Strange but True

By | July 1, 2016
From Xplor: July/August 2016

Your guide to all the unusual, unique, and unbelievable stuff that goes on in nature.

  • Female American eels spend most of their lives in rivers. But when it’s time for them to become mama eels, they swim thousands of miles downstream and into the open ocean to have their babies in the waters near Bermuda.
  • To escape from dogs and other predators, spotted skunks scamper up trees. It’s best not to mistake these bushy-tailed skunks for a bushy-tailed squirrel. A spotted skunk can spray as well — and smell as bad — as their larger cousin, the striped skunk.
  • Mama sharp-shinned hawks are bigger than daddy hawks, and their larger size helps them catch bigger prey. As a result, baby sharp-shins are fed first by their dads. But as the babies grow, and their appetites increase, mom takes over feeding duty.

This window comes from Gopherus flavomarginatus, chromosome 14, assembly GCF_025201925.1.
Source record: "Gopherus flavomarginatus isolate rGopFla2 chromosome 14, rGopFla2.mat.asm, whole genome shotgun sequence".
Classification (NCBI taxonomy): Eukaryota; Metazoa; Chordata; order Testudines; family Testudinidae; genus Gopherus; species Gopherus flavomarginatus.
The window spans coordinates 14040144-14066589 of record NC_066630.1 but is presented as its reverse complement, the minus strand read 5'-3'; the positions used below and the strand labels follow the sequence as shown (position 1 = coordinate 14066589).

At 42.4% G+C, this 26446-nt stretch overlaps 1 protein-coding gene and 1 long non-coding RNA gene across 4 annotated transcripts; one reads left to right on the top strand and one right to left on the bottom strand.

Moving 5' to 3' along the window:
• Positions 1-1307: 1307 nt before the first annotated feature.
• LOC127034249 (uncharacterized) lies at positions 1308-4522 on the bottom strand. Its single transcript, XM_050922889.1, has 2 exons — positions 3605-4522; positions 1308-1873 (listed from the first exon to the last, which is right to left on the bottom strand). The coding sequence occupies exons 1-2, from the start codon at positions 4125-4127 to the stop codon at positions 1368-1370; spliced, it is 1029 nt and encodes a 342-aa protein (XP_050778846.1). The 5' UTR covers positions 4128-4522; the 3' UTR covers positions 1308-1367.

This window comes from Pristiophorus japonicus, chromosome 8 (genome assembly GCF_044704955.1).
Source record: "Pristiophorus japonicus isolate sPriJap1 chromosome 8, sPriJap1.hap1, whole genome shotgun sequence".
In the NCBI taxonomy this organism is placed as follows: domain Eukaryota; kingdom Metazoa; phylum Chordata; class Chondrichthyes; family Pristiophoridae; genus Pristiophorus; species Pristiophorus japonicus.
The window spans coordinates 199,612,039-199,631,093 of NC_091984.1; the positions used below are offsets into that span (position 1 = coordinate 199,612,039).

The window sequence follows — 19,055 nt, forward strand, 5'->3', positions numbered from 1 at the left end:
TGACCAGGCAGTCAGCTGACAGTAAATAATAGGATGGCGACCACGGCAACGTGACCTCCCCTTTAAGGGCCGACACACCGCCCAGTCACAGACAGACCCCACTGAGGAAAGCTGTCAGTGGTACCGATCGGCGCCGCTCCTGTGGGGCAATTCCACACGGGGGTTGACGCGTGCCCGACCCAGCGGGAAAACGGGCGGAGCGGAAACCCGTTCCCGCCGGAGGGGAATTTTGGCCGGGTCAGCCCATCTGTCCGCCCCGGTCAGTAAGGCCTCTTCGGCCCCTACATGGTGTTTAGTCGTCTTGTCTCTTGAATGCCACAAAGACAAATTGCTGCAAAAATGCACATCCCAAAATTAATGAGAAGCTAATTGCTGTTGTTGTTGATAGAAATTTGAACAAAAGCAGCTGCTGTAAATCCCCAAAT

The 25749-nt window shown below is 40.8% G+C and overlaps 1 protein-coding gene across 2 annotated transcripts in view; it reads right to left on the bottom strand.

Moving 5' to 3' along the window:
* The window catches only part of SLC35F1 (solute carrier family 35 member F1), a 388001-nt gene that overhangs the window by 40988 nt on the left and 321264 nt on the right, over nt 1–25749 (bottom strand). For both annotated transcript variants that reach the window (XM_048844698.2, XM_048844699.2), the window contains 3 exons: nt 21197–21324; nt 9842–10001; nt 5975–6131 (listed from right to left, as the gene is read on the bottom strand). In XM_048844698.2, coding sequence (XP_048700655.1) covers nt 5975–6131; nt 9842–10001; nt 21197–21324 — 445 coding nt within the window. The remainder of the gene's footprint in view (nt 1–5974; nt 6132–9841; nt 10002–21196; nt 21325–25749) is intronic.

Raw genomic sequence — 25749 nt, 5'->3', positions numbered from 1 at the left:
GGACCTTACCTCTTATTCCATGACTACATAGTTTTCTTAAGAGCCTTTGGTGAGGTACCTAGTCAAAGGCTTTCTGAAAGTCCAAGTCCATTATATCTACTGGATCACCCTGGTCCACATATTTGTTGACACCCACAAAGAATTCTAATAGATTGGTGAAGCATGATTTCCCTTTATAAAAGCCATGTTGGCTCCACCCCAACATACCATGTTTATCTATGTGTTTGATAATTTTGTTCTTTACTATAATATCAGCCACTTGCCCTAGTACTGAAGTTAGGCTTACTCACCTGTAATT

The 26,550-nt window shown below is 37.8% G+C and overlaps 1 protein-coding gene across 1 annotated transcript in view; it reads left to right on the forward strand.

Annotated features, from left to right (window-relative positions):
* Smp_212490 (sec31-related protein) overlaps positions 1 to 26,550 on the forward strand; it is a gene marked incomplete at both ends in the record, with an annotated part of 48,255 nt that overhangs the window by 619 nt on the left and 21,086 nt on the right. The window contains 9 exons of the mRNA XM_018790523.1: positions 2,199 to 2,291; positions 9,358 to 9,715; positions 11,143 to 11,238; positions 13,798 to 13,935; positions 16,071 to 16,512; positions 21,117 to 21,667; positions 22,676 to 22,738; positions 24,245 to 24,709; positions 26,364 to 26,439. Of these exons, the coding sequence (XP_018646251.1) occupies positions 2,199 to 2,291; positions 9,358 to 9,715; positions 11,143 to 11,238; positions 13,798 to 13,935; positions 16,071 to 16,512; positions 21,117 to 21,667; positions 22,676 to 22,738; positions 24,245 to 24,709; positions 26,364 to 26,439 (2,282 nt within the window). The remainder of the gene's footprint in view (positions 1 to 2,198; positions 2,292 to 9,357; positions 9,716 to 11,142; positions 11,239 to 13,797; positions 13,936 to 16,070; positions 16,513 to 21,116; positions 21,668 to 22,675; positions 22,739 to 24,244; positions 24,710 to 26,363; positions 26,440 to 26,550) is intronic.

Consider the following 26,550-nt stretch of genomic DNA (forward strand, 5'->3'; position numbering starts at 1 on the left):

• Tiger beetles are one of the fastest animals on Earth. To catch prey, the six legged speedsters boogie along at a blistering 125 body lengths per second. If the beetles were human sized, they could run more than 200 miles per hour!
  • Many animals eat plants. Bladderwort eats animals. The floating plant is covered with air-filled bladders. Each bladder has a trap door. When a teeny tadpole or insect swims by, the trap door opens, water rushes in, and the victim is sucked inside.
  • A toad’s skin won’t give you warts, but it can ooze poison. The poison isn’t strong enough to hurt people, but if a dog or cat chews on a toad, the toxin can make them sick.
  • Killdeer build their nests on the ground, often in grassy pastures. To keep cows and horses from trampling their eggs, the little birds fluff up their feathers, spread out their tails, and charge the hoofed creatures, hoping to scare them away.


And More...

This Issue's Staff

Bonnie Chasteen
Les Fortenberry
Karen Hudson
Angie Daly Morfeld
Noppadol Paothong
Marci Porter
Mark Raithel
Laura Scheuler
Matt Seek
David Stonner
Nichole LeClair Terrill
Stephanie Thurber
Cliff White